be sold by the millions pertaining to rock music.
sam phillips would become rich and famous along with
his record co, sun records. col. tom parker would become rich
and famous and rca records would make millions and millions of
dollars from elvis. paramount and 20th century fox movie
companies would make millions and millions form the movies
"elvis' starred in. ed sullivan would receive extra fame from
having elvis on his variety show. elvis would bring country
music to almost a stand still and break recording and personal
appearance records. where ever he showed up in public. insanity
and riots weren't far behind.
women would fall in love with him by the millions and
buy every record and item he sold. no one will ever again do
what elvis has done, he is famous beyond belief. he is dead, yet
he lives, he is talked about on a daily basis as if he were just
around the corner. after elvis every entertainer has wanted to
be what elvis was and no one has even come close no one, there
is but one "elvis presley". there has been disappointment in the
trio that started together july 5th 1954. scotty moore has been
cheated. scotty moore should be a multi-millionaire today.
scotty trusted elvis do right by him and elvis didn't. scotty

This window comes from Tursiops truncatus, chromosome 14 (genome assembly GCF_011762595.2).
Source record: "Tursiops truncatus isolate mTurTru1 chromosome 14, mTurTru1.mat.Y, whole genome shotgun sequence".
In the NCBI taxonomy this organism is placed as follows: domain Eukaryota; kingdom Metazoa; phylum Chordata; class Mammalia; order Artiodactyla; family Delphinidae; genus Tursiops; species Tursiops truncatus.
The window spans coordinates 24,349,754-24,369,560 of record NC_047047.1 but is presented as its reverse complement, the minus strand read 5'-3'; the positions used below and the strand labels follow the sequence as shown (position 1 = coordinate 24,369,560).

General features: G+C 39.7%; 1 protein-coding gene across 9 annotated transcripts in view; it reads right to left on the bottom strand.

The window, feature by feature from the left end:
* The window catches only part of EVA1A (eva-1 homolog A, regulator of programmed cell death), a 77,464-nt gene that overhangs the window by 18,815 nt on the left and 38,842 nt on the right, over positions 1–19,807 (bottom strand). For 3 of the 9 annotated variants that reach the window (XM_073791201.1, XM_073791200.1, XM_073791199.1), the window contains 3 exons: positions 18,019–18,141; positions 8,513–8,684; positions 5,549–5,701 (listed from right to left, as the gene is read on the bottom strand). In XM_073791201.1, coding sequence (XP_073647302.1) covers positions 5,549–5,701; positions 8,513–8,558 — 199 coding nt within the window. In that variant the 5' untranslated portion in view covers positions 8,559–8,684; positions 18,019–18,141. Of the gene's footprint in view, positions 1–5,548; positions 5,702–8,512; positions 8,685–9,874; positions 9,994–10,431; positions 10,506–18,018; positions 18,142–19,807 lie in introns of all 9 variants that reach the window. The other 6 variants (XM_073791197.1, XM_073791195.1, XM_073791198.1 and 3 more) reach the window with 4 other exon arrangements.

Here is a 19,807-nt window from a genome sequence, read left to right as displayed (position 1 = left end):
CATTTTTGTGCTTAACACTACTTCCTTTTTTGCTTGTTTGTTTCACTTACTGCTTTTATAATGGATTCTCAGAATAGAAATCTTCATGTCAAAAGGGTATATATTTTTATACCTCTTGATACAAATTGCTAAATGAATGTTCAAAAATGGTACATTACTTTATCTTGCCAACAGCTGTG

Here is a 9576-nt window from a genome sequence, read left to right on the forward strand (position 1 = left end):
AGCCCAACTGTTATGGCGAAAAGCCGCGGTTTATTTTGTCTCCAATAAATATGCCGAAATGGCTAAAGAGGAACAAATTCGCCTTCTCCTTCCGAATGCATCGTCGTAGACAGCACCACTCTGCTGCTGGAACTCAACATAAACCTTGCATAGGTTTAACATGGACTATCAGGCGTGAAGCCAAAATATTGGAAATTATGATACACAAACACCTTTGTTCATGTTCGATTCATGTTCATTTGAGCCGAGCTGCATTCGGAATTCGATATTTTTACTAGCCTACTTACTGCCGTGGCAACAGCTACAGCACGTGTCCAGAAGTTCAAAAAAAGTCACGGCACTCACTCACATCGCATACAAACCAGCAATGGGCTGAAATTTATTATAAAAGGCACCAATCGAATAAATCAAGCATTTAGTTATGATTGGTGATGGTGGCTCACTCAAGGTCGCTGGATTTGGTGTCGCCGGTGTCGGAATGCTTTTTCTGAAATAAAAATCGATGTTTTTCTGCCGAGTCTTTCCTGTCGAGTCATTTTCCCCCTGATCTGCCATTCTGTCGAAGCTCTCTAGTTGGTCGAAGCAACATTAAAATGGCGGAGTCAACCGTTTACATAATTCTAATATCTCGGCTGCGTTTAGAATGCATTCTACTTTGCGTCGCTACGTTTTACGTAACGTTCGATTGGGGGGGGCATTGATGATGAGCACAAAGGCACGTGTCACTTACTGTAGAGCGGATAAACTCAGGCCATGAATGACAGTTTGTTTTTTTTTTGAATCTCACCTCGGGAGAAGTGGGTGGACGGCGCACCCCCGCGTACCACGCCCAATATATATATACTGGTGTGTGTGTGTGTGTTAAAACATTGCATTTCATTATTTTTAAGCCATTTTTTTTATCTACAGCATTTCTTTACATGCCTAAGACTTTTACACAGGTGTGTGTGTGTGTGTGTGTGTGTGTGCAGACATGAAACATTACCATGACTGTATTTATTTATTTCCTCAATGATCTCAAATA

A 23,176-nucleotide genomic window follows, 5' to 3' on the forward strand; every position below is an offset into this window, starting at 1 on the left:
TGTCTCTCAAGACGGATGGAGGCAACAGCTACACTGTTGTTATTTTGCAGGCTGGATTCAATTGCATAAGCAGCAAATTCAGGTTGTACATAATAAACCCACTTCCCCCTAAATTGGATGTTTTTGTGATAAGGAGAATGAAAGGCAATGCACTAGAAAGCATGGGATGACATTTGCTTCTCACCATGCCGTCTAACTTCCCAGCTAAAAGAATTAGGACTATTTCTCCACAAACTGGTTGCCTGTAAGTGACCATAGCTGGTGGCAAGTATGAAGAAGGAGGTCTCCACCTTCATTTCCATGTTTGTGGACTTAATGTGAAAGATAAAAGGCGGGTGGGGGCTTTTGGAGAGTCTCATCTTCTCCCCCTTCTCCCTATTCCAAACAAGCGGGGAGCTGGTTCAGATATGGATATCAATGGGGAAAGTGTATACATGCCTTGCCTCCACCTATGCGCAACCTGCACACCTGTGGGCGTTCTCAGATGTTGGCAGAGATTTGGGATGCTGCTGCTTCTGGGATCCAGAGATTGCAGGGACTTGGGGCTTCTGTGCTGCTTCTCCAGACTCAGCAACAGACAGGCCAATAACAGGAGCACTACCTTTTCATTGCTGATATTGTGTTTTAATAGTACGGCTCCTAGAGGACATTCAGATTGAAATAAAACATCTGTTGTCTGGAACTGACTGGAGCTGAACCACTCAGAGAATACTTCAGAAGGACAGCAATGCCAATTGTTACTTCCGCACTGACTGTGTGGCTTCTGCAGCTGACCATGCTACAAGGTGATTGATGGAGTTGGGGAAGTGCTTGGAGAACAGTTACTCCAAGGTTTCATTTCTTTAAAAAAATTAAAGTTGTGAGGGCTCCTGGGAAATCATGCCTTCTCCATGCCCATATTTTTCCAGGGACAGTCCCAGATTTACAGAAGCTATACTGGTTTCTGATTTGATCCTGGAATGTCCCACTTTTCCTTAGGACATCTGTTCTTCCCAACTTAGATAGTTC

moore's guitar was the musical sound that made elvis sound so
good along bill black. bill went on and became famous with the
"bill black combo".
scotty stayed with elvis much longer that he should
have but scotty was a friend to elvis. much of the fame of elvis
is because of scotty moore, and of the trio who started together
scotty is the only one still alive today to carry on the legend
of 50 years ago which started in a small recording studio on 706
union ave in memphis, tn.
"thats all right" is still with us, but the special
moment in time is gone forever. so are those special days of the
50's when we danced with our sweethearts to the sounds of music
that will never pass our way again. hail hail rock a billy, hold
on to it as long as you can because when sanford clark, billy
lee riley, dale hawkins, jerry lee lewis, and bob timmers are
gone most likely rock a billy will go with them.
ponderosa stomp three:
rockabilly's blast the big easy
dr. ike and the mystics
knights bring an
all star cast to new orleans
if you weren't in new orleans april 27 and 28 then